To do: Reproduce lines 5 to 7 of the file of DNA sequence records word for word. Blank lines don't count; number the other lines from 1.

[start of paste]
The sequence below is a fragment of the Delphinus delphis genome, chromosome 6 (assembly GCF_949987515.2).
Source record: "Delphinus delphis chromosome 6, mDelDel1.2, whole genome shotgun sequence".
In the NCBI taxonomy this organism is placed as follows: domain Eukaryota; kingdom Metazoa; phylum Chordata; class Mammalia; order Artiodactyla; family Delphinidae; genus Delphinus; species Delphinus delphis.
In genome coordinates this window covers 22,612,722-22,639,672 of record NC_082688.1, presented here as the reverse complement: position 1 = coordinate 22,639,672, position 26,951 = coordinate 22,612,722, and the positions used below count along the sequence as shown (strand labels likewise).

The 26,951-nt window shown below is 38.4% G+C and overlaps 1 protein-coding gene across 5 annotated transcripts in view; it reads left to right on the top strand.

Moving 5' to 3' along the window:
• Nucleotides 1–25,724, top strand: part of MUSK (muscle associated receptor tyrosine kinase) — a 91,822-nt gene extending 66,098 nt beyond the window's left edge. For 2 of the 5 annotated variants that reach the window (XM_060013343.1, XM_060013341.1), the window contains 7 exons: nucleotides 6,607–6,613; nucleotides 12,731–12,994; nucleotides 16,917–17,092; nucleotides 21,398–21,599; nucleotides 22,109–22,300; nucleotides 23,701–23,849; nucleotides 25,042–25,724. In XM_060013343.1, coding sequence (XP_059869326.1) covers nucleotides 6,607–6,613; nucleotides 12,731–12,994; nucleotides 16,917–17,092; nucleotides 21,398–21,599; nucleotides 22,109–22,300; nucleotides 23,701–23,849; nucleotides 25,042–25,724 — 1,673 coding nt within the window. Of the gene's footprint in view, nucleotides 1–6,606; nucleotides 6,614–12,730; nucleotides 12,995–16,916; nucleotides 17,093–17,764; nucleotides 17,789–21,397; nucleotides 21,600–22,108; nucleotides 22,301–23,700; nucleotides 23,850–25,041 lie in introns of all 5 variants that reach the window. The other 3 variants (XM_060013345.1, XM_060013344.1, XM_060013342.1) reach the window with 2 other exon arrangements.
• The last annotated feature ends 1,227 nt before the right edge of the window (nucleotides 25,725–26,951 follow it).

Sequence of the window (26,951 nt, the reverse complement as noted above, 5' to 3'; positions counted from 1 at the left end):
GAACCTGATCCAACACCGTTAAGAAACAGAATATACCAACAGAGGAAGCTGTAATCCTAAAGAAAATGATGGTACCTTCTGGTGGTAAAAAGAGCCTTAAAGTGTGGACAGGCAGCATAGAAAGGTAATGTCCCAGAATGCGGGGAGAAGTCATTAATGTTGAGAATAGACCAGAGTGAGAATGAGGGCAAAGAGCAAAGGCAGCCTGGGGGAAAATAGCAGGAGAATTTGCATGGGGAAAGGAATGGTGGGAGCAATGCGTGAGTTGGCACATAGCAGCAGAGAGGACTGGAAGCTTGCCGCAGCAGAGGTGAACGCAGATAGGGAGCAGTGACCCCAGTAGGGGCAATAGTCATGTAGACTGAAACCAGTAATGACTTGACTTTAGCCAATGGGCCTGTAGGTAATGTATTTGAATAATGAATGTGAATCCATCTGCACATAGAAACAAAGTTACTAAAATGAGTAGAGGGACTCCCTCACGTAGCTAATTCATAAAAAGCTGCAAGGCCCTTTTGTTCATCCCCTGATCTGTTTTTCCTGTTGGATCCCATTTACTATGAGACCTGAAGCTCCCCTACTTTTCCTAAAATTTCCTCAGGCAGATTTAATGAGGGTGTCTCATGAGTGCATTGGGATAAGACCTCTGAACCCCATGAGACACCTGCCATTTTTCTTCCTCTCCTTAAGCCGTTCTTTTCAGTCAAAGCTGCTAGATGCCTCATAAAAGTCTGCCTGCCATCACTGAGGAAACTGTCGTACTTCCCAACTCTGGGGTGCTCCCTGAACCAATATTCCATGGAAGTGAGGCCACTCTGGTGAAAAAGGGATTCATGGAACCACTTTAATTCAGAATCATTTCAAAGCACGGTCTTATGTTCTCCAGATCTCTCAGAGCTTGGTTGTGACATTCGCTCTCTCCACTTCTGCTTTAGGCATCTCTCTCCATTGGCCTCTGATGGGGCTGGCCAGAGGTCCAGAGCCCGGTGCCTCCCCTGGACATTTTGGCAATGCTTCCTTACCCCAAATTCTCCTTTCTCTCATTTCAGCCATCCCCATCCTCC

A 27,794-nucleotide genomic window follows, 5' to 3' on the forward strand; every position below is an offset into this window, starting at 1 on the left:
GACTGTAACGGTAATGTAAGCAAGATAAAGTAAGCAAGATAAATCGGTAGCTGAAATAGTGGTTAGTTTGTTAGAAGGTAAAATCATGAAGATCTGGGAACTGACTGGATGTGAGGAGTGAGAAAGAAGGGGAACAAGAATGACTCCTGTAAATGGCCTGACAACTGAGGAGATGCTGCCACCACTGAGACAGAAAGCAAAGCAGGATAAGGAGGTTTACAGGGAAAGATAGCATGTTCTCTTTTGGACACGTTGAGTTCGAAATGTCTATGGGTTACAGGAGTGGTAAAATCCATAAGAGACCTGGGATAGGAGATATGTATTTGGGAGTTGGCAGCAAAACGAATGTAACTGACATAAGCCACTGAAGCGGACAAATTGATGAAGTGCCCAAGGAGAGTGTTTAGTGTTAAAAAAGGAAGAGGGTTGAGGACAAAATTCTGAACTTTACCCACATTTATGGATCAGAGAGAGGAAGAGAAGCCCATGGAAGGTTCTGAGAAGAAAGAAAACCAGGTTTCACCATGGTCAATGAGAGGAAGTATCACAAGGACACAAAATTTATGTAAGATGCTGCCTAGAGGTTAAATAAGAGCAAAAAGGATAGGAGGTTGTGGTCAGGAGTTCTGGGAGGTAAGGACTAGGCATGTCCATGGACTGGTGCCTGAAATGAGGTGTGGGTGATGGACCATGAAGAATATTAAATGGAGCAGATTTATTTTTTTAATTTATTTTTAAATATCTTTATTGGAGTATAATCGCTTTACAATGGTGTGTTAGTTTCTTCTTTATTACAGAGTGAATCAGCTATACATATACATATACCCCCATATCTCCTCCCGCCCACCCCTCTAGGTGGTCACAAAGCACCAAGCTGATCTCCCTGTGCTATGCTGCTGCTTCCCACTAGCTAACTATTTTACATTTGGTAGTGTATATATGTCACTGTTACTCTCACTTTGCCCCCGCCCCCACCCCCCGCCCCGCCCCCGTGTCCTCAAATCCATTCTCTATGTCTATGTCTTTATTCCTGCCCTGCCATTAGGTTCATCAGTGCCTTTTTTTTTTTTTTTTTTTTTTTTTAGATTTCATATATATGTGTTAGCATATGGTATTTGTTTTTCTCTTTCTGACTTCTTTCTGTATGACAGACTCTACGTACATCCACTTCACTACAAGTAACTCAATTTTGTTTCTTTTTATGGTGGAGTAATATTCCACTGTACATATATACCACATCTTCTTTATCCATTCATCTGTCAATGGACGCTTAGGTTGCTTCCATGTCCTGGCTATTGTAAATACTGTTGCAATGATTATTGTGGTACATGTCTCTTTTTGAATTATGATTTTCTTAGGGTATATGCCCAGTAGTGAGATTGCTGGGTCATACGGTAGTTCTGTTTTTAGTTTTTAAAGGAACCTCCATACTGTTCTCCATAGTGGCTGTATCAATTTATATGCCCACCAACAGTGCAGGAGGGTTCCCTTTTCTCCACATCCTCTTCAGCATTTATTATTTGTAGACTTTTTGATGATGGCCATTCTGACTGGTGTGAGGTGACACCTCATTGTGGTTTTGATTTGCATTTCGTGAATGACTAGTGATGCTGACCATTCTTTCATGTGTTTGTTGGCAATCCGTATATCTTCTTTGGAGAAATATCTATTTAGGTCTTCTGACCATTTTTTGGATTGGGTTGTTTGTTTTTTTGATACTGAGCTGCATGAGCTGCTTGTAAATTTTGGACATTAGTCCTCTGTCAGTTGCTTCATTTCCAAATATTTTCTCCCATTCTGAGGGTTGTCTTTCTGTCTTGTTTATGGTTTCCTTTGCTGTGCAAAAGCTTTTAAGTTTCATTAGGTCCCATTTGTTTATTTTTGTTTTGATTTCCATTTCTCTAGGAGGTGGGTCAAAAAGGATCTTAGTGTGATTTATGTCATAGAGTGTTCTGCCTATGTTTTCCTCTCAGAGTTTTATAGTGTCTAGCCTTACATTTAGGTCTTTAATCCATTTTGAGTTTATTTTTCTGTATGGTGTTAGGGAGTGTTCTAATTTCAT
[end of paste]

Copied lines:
The 26,951-nt window shown below is 38.4% G+C and overlaps 1 protein-coding gene across 5 annotated transcripts in view; it reads left to right on the top strand.

Moving 5' to 3' along the window:
• Nucleotides 1–25,724, top strand: part of MUSK (muscle associated receptor tyrosine kinase) — a 91,822-nt gene extending 66,098 nt beyond the window's left edge. For 2 of the 5 annotated variants that reach the window (XM_060013343.1, XM_060013341.1), the window contains 7 exons: nucleotides 6,607–6,613; nucleotides 12,731–12,994; nucleotides 16,917–17,092; nucleotides 21,398–21,599; nucleotides 22,109–22,300; nucleotides 23,701–23,849; nucleotides 25,042–25,724. In XM_060013343.1, coding sequence (XP_059869326.1) covers nucleotides 6,607–6,613; nucleotides 12,731–12,994; nucleotides 16,917–17,092; nucleotides 21,398–21,599; nucleotides 22,109–22,300; nucleotides 23,701–23,849; nucleotides 25,042–25,724 — 1,673 coding nt within the window. Of the gene's footprint in view, nucleotides 1–6,606; nucleotides 6,614–12,730; nucleotides 12,995–16,916; nucleotides 17,093–17,764; nucleotides 17,789–21,397; nucleotides 21,600–22,108; nucleotides 22,301–23,700; nucleotides 23,850–25,041 lie in introns of all 5 variants that reach the window. The other 3 variants (XM_060013345.1, XM_060013344.1, XM_060013342.1) reach the window with 2 other exon arrangements.